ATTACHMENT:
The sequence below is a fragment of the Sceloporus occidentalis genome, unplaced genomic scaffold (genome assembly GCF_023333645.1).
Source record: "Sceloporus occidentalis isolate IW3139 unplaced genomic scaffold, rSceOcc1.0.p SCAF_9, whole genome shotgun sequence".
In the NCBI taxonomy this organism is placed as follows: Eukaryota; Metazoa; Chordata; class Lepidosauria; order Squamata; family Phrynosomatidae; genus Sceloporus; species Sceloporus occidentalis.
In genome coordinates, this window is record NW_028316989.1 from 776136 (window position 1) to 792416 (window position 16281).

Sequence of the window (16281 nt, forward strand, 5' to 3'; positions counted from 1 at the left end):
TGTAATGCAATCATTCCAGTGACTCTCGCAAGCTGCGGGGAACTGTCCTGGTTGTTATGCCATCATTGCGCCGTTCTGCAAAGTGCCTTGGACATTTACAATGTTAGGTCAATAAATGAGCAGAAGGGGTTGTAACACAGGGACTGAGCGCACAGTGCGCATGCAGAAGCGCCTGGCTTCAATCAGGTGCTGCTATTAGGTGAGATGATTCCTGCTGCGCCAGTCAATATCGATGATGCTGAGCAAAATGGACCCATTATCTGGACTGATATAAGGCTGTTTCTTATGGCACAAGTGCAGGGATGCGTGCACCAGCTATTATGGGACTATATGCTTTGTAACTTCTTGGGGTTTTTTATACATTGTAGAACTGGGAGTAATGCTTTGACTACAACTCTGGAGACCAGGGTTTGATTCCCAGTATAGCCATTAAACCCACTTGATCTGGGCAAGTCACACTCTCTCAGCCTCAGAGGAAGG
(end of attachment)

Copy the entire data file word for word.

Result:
The sequence below is a fragment of the Sceloporus occidentalis genome, unplaced genomic scaffold (genome assembly GCF_023333645.1).
Source record: "Sceloporus occidentalis isolate IW3139 unplaced genomic scaffold, rSceOcc1.0.p SCAF_9, whole genome shotgun sequence".
In the NCBI taxonomy this organism is placed as follows: Eukaryota; Metazoa; Chordata; class Lepidosauria; order Squamata; family Phrynosomatidae; genus Sceloporus; species Sceloporus occidentalis.
In genome coordinates, this window is record NW_028316989.1 from 776136 (window position 1) to 792416 (window position 16281).

Sequence of the window (16281 nt, forward strand, 5' to 3'; positions counted from 1 at the left end):
TGTAATGCAATCATTCCAGTGACTCTCGCAAGCTGCGGGGAACTGTCCTGGTTGTTATGCCATCATTGCGCCGTTCTGCAAAGTGCCTTGGACATTTACAATGTTAGGTCAATAAATGAGCAGAAGGGGTTGTAACACAGGGACTGAGCGCACAGTGCGCATGCAGAAGCGCCTGGCTTCAATCAGGTGCTGCTATTAGGTGAGATGATTCCTGCTGCGCCAGTCAATATCGATGATGCTGAGCAAAATGGACCCATTATCTGGACTGATATAAGGCTGTTTCTTATGGCACAAGTGCAGGGATGCGTGCACCAGCTATTATGGGACTATATGCTTTGTAACTTCTTGGGGTTTTTTATACATTGTAGAACTGGGAGTAATGCTTTGACTACAACTCTGGAGACCAGGGTTTGATTCCCAGTATAGCCATTAAACCCACTTGATCTGGGCAAGTCACACTCTCTCAGCCTCAGAGGAAGG